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Confessions of a superfood junkie

 I’m a sucker for powders and potions that promise to change my life 

If you tell me it’s going to make me look forever 21, reverse all my health conundrums, turn me into Rapunzel, diminish every last trace of cellulite and give me the power to fly – I’ll most probably believe you. Now, I don’t think there’s anything wrong with incorporating superfoods into our diet, as the name suggests, they are in actual fact ‘food’ – they’re just somehow … well … super?

So what exactly is a superfood?

Experience has taught me that if it’s liquidised, dehydrated, extracted or ground up by ethical, gluten-free vegans, with untamed rustic beards in a remote village that gives back into a local community (while sipping on Kombucha) – it’s quite possibly a superfood.

Superfood pronunciation for dummies

Another sure-fire sign you’re in the presence of a superfood, is if you need to revert back to kindergarten to read the label.

Quinoa = keen-wah
Açaí = a-sigh-ee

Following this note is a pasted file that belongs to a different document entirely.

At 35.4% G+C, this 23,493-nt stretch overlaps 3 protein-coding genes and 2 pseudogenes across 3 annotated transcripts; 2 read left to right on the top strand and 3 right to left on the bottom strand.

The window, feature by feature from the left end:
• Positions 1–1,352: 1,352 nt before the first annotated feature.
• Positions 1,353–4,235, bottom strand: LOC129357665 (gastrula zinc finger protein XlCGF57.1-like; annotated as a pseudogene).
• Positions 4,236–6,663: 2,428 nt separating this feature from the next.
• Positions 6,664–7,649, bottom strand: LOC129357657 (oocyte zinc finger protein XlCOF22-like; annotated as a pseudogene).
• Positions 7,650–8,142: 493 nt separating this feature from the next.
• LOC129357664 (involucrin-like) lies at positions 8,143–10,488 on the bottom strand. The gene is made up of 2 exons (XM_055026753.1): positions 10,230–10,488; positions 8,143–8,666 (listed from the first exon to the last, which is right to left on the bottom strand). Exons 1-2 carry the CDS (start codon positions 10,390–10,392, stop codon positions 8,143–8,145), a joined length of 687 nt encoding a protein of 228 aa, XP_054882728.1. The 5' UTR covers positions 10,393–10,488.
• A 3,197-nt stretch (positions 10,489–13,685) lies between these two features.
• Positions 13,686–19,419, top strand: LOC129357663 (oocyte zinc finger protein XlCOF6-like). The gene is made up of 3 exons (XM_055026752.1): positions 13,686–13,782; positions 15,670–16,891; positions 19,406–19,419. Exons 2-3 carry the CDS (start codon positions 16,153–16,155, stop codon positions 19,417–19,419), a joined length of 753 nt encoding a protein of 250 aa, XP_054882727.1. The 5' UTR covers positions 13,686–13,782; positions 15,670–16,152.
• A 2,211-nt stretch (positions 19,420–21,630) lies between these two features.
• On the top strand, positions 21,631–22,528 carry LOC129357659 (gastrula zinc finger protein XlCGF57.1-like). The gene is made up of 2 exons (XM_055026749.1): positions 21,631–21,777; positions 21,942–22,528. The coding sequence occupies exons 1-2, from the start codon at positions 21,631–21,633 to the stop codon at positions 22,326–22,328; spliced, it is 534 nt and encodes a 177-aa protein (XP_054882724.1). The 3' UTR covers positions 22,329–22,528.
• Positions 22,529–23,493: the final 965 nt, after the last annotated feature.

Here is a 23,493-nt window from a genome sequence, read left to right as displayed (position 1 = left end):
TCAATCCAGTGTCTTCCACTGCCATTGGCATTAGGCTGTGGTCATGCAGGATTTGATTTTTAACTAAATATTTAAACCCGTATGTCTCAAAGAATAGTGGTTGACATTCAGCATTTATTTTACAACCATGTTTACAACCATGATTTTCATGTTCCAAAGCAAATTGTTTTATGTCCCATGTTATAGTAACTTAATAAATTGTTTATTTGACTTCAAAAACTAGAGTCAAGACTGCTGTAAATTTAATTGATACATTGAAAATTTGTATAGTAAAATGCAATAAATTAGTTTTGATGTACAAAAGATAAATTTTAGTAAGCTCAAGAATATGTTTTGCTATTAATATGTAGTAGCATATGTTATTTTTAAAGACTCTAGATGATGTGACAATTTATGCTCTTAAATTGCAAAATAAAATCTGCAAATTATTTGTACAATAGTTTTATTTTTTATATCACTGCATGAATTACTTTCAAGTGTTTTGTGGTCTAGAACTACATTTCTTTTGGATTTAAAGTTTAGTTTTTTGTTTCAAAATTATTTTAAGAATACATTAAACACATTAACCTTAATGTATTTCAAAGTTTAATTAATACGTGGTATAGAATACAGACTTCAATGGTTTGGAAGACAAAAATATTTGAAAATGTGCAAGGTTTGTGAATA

Cacao = kack-ow
Goji = go-gee
Raw sprouted ancient grains = bread (even I’m not convinced of this one)

I knew I had a problem when …

Amidst my superfood love affair, I arrived home from work famished, only to discover that I had no actual ‘food’ in my house. By food I mean, something I could eat without concocting a green smoothie. Chew, if you will. As a plethora of powders and potions stared back at me, I was engulfed by the aroma of pungent botanicals. On the real, I was punched in the face by the smell of what seemed to be fermenting herbs and spices (reminiscent of my sweaty sock pile) – then I nearly vomed.

Still keeping the faith, I moved to the fridge, in the hopes that somewhere throughout my health store travels, I had the sense to purchase real food … I wound up eating a vegan protein shake with a side of probiotics for dinner.

Epic. Culinary. Fail.

I realised I needed to revise my shopping habits, and perhaps swap out a few superfoods for just … well … food. Actual food. To propel me through my superfood crisis I enlisted the help of an expert: Bodypass nutritionist, Rachael Javes, to guide my superfood synopsis.

Gubinge powder VS fresh fruit

gubinge

I had not one – but two unopened tubs of this super-powder in my pantry. Loving Earth tell me that their wild crafted  Gubinge Powder (Kakadu Plum) from the Kimberleys in Western Australia is the “highest natural source of Vitamin C on the planet, and that’s been verified.” Impressive? Absolutely! On the flip side, if you prefer to chew, fresh fruit packs a decent Vitamin C punch also.